Does polymorph and power word kill instakill? [duplicate]

I have read that the polymorph and power word kill combo can be annoying for DM’s but I’m confused on why it works. In the description for polymorph it states:

The transformation lasts for the Duration, or until the target drops to 0 Hit Points or dies.

Shouldn’t when it dies from power word kill it should revert back to it’s normal form with it’s normal hit points?

Machine has 64 bit architecture and two word long instruction

A machine has a 64-bit architecture, with 2-word long instructions. It has 128 registers, each of which is 32 bits long. It needs to support 49 instructions, which have an immediate operand in addition to two register operands. Assuming that the immediate operand is a signed integer, the maximum value of the immediate operand is that can be stored is?

edit: would 1 word long instruction for this case be of 64 bit and 2 word long instruction be of 128 bits? Also do we have to add an extra bit while calculating the total bits required for 49 instructions?

Finding longest word without help of library functions or regex?

Have the function LongestWord(sen) take the sen parameter being passed and return the largest word in the string. If there are two or more words that are the same length, return the first word from the string with that length. Ignore punctuation and assume sen will not be empty.


Taken from here

Every single solution that came across in Javascript or C# are the ones which use regex. Is it possible to solve this without regex?

I gave it a shot but could not make it work:

function LongestWord(sen) {   let word = [];   let longestword = "";   let longestwordlen = 0;   let wordlen = 0;   for (let i = 0; i < sen.length - 1; i++) {      if (isAlphabet(sen[i]) && !isInvalidChar(sen[i + 1])) {       wordlen++;       word.push(sen[i]);     }     if (isSpace(sen[i + 1])) {       if (wordlen > longestwordlen) {         longestwordlen = wordlen;         longestword = word.join('')       }       wordlen = 0;       word = [];     }    }    return longestword; }  function isSpace(char) {   if (char.charCodeAt(0) == 32) return true   else return false } function isInvalidChar(char) {   if (!isSpace(char) && !isAlphabet(char)) return true   else return false } function isAlphabet(char) {   if ((char.charCodeAt(0) >= 65 && char.charCodeAt(0) <= 90) || (char.charCodeAt(0) >= 97 && char.charCodeAt(0) <= 122)) return true   else return false }  LongestWord("I am going to kill youeeeeee ") 

Is this malware Gen:Variant.Fugrafa.15976 (B) [krnl.xmd] detected on NJStar Chinese word processor a false alarm?

I found this malware Gen:Variant.Fugrafa.15976 (B) [krnl.xmd] on NJStar Chinese word processor using Emisoft Emergency Kit to scan for malware. I have been using NJStar Chinese word processor for a long time and today is the first time I see this malware appearing during scan. I did a recent update of the virus definition.

I tried to google for more information on this malware but could not find anything. Could it be a false alarm?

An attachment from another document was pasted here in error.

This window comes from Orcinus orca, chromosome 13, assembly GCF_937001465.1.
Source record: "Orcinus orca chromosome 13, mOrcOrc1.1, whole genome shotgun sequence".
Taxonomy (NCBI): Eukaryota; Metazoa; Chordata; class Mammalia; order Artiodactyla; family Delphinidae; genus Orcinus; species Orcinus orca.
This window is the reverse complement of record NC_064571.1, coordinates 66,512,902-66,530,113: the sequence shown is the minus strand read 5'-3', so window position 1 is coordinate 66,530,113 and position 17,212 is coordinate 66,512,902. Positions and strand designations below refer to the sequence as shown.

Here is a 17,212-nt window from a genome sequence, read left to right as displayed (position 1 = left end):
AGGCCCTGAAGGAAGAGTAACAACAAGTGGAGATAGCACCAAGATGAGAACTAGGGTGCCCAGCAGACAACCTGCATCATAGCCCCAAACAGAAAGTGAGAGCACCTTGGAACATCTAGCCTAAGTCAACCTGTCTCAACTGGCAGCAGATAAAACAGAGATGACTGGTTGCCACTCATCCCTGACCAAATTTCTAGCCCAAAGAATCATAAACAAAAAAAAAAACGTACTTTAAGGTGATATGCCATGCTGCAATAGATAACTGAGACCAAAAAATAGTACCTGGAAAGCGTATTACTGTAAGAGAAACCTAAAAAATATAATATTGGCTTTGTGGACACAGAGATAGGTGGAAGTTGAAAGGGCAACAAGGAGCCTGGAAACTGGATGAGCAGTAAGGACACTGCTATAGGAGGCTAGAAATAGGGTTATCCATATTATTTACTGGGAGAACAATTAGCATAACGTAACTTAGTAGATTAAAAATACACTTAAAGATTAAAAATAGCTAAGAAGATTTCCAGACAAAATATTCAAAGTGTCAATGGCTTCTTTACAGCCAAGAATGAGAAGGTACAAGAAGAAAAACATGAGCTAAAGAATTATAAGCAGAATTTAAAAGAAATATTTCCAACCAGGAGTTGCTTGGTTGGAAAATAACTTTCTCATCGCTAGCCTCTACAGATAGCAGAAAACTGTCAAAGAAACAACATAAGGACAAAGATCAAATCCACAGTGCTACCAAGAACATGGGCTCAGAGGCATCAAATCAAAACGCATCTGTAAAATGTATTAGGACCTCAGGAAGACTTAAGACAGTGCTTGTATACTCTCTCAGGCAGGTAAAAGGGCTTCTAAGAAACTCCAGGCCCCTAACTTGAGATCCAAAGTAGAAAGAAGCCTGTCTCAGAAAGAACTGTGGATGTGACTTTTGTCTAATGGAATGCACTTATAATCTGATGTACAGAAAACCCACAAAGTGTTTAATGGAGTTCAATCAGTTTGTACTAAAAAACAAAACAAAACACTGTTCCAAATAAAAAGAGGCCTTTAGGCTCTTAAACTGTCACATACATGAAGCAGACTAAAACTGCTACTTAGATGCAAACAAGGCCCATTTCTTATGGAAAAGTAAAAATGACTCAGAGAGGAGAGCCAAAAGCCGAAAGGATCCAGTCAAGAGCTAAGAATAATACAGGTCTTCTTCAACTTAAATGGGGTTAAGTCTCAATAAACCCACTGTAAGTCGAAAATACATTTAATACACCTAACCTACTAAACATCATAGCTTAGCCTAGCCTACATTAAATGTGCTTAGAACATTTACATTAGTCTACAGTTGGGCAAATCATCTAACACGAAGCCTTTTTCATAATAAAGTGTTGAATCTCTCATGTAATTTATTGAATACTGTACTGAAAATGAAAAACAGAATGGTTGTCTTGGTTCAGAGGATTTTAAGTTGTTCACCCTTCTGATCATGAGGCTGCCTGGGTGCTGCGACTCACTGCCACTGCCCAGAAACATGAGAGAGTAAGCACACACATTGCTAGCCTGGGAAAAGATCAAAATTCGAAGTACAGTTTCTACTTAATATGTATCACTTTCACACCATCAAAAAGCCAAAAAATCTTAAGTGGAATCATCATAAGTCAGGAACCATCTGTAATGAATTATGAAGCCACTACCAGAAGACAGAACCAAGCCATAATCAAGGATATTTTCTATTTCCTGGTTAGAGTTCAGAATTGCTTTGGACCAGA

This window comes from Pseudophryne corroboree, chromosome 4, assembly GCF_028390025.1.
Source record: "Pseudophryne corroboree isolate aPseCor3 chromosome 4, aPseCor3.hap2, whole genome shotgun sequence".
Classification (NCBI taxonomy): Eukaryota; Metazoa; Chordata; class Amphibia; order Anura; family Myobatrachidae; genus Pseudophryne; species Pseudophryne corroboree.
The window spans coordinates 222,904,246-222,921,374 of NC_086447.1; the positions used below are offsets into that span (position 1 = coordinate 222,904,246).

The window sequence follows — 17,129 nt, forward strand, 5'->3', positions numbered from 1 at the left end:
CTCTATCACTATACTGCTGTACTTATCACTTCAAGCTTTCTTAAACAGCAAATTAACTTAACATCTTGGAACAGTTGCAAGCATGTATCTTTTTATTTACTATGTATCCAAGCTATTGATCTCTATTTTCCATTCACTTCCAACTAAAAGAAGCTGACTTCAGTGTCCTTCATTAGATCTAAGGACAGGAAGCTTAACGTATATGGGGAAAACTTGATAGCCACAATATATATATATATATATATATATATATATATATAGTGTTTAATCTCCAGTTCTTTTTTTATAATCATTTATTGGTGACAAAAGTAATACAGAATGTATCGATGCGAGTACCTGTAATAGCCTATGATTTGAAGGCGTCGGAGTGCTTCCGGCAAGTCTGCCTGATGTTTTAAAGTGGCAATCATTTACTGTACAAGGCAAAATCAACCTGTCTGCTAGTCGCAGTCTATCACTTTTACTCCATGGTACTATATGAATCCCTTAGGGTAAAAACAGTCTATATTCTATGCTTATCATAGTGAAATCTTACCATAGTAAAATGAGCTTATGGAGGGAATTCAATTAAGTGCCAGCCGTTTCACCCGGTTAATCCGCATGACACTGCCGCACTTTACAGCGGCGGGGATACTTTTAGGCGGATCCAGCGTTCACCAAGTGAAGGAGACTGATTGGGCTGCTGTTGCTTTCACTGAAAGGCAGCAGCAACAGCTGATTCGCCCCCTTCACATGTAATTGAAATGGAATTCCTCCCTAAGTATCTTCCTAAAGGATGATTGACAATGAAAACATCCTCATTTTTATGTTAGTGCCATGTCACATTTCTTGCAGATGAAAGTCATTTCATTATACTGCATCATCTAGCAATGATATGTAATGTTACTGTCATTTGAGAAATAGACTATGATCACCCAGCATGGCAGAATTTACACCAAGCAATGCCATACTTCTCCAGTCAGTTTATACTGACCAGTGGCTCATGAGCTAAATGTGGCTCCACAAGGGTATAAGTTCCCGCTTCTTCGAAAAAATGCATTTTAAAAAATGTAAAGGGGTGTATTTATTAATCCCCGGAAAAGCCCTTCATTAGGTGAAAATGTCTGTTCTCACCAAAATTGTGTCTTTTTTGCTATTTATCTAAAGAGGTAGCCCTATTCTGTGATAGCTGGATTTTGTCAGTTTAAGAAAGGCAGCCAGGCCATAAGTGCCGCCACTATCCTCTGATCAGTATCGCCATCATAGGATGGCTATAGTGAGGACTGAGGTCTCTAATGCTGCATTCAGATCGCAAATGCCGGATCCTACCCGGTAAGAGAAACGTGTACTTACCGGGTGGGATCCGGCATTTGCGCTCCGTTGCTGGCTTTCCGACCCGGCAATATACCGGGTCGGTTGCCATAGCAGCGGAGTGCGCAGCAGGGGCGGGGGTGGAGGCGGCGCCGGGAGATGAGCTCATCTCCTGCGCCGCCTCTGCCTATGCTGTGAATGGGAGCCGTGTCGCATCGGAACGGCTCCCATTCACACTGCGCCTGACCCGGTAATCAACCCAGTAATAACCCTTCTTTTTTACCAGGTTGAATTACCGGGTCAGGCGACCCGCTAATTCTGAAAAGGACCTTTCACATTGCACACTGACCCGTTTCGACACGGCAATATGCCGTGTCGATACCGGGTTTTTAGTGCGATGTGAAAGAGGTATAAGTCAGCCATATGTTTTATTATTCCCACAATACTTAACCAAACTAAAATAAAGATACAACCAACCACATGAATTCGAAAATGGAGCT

Extracted from report;

C:\Program Files (x86)\NJStar Chinese WP6\update.dll    detected: Gen:Variant.Fugrafa.15976 (B) [krnl.xmd] 

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Is there a word for the fact that all data representations are equal?

For programming languages, we have the concept of Turing completeness which expresses the fact that all computers and all languages are equal in their ability to represent any algorithm so long as we ignore the capacity of the storage medium. Is there a similar word for data encodings/representations?

For example, any number can be represented in unary, binary, ternary form. So long as all the data structures have the same “data capacity” between any given 2 structures A and B there exist functions:

to :: A → B from :: B → A 

Where from ∘ to == id.

This is obviously true for any (context insensitive) data structure that exists in a computer because they are literally all just strings of bits. But what is the word for this?

Arbitrary Turing machine run time analysis on the empty word

Consider $ L = \{ \langle M,n \rangle : M $ accpets $ \epsilon $ in less than $ T(n)$ steps$ \}$

This language is decidable because we can simulate $ M$ on $ \epsilon$ and accept if it accepts and reject if it rejects or passed more than $ T(n)$ steps.

I am interested in the time bounds of a decider of $ L$ , can we find a decider to do so in $ o(T(n))$ time? $ O(T(n)log(n))$ is achieved by simulation time bounds (and maybe even $ O(T(n))$ , I’ve seen somewhere that a linear time simulation can be achieved) but is it possible to do so in some $ o(T(n))$ time? since we are dealing with a constant word, it might have a better time complexity than a general simulation time.

Associative mapped cache, word addressable

I have an associative mapped cache with 10 tag bits and an offset of 7bits.

What is the size of each main memory block in words(word addressable) and main memory size in words?

i worked it out as: block size would 2^7bits. main memory would be 2^17bits.

the issue I am facing is, how do I get them to be word addressable with this much information given. I have managed to get the above result in byte-addressable. Please correct me if i am wrong.